Senior members of the U.S. intelligence community are appearing Thursday morning before the Senate Armed Services Committee. The hearing was billed as covering foreign threats to American cybersecurity, and the officials are expected to discuss Russia’s interference in the U.S. election.
James Clapper, the director of national intelligence; Admiral Mike Rogers, head of the National Security Agency and U.S. Cyber Command; and Marcel Lettre, the undersecretary of defense for intelligence are testifying before the committee, which is chaired by Arizona Republican John McCain.
Intelligence officials have said Russia deliberately tried to influence the November election by hacking into the Democratic National Committee and into the personal emails of John Podesta, Hillary Clinton’s campaign chairman, among other targets. McCain in particular has been sharply critical of Russia’s meddling, calling the attacks an “act of war.” President-elect Donald Trump, on the other hand, has repeatedly cast doubt on officials’ assessment of Russia’s involvement.
We’ll update this live-blog as the hearing proceeds.
Lindsey Graham: ‘When One Political Party Is Compromised All of Us Are Compromised’
Republican Senator Lindsey Graham, a frequent critic of Donald Trump during his presidential run, issued a warning to the president-elect on Thursday.
“I want to let the president-elect to know that it’s okay to challenge the intel … but what I don’t want you to do is undermine those who are serving our nation in this arena until you’re absolutely sure they need to be undermined. And I think that they need to be uplifted not undermined,” Graham said at the Senate hearing.
The remarks take aim at Trump, who has cast doubt on the conclusions of the U.S. intelligence community. “The ‘Intelligence’ briefing on so-called ‘Russian hacking’ was delayed until Friday, perhaps more time needed to build a cast. Very strange!” Trump tweeted on Tuesday.
“[Russian President Vladimir] Putin’s up to no good, and he better be stopped,” Graham went on to say Thursday. “And Mr. President, when you listen to these people, you can be skeptical, but understand they’re the best among us and they’re trying to protect us.” Earlier in the hearing, Graham said: “The foundation of democracy is political parties, and when one political party is compromised all of us are compromised.”
Trump tweeted Thursday that “the media lies to make it look like I am against ‘Intelligence’ when in fact I am a big fan!”
Director of National Intelligence James Clapper, prompted by Lindsey Graham, the Republican senator from South Carolina, distinguished between routine espionage and interference in another country’s affairs. Espionage, Clapper said, is the passive collection of information—something all countries routinely do to each other. Retaliating, he said, would be akin to living in a “glass house and throwing rocks.” Interference, though, is active, Clapper added. Graham said the United States should respond to the interference in the U.S. election “with a rock.”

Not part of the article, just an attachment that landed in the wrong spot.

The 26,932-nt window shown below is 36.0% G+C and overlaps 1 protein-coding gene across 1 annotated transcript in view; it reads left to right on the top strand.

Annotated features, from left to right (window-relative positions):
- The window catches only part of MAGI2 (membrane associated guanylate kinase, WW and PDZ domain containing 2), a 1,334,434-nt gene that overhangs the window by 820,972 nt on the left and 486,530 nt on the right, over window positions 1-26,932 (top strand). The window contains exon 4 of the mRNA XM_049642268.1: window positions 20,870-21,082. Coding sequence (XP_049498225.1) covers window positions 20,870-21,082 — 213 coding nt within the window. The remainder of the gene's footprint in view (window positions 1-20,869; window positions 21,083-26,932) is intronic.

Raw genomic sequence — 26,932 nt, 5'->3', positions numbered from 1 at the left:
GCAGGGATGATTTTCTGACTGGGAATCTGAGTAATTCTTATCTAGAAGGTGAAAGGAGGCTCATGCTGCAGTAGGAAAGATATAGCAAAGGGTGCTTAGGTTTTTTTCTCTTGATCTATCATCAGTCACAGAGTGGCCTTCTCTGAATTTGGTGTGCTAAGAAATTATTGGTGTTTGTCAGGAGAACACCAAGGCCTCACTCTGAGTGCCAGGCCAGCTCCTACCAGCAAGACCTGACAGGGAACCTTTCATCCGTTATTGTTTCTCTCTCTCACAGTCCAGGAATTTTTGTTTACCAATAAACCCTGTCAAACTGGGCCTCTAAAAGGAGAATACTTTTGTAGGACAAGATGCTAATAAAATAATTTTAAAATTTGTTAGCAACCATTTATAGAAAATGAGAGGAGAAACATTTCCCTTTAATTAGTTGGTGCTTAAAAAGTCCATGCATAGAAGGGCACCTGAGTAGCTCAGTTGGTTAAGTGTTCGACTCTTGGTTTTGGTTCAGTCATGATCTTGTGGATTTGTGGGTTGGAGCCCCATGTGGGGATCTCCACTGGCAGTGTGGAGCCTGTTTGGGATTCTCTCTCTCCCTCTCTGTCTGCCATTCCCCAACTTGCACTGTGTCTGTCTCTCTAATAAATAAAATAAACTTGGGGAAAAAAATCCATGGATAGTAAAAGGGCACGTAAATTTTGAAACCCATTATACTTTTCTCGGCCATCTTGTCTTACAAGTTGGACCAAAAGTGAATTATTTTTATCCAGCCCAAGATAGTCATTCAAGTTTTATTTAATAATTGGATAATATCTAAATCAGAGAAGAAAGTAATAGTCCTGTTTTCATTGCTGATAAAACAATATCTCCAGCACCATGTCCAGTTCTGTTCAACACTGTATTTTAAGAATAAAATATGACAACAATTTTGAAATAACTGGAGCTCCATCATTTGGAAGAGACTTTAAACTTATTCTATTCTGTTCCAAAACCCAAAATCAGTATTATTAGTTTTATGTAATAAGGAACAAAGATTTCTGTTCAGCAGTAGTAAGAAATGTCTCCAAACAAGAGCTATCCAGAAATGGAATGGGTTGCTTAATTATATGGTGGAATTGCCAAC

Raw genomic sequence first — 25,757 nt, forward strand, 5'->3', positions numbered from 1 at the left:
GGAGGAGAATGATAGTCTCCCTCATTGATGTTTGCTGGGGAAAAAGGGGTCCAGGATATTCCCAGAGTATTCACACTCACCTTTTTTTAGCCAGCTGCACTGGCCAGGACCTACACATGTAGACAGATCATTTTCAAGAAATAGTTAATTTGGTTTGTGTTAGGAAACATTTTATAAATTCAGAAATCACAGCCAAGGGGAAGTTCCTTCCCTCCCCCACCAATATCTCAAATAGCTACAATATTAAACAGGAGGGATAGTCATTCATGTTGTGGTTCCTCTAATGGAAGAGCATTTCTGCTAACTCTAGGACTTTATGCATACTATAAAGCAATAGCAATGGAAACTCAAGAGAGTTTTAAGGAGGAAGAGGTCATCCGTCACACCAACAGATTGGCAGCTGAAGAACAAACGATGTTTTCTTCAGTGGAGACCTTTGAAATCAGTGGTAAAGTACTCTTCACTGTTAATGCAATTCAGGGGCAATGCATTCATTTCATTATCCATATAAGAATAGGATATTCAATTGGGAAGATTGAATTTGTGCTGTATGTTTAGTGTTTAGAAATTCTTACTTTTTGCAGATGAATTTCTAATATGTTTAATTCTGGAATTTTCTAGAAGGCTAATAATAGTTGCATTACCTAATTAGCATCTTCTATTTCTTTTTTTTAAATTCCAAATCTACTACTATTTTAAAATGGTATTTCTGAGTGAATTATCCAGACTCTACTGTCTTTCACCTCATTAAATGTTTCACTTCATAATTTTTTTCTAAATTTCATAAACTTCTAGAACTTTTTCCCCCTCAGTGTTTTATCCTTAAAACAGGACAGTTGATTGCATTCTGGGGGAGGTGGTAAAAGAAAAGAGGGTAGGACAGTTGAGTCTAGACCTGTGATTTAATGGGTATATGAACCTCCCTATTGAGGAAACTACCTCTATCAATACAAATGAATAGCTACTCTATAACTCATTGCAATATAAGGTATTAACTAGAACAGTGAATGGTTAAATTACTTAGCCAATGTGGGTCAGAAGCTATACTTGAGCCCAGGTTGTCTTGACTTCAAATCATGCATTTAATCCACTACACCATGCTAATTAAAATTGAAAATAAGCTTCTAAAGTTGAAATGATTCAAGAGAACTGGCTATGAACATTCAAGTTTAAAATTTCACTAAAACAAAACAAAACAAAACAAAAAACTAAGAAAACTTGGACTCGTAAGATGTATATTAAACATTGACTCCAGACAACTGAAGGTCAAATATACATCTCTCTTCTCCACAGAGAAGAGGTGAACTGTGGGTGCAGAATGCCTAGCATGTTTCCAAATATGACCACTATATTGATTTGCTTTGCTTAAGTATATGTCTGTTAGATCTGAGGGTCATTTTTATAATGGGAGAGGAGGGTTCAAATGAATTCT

Intelligence Officials Respond Directly to Trump's Comments on Their Work
The officials were asked specifically if Donald Trump's "dismissive attitude" toward the intelligence community—as one Democratic senator characterized it—has affected morale among their employees. James Clapper, the director of national intelligence, responded briefly that he "hardly think[s] it helps." But National Security Agency Director Mike Rogers replied in more detail about his concerns:
I don't want to lose good, motivated people who want to help serve this nation because they feel they are not generating value to help that nation. And I'm the first to acknowledge there's room for a wide range of opinions of the results we generated—we don't question that for one minute and every intelligence professional knows that. I have had plenty of times in my career when I have presented my intelligence analysis to commanders and policymakers and they just looked at me and say, “Hey, Mike, thanks, but that is not the way I see it or you're gonna have to sell me on this.” That doesn't bother any of us. What we do, I think, is relevant, and we realize that what we do is—in no small part—driven in part by the confidence of our leaders in what we do. And without that confidence, I just don't want a situation where our workforce decides to walk, because I think that really is not a good place for us to be.
Clapper: 'There's a Difference Between Skepticism and Disparagement'
Senator Claire McCaskill, the Missouri Democrat, asked Director of National Intelligence James Clapper about who gains when elected officials question the assessments of the intelligence community. She did not explicitly name President-elect Donald Trump, but he seemed to be the target of her query. Clapper responded that skepticism of intelligence information is healthy, but “there's a difference between skepticism and disparagement.”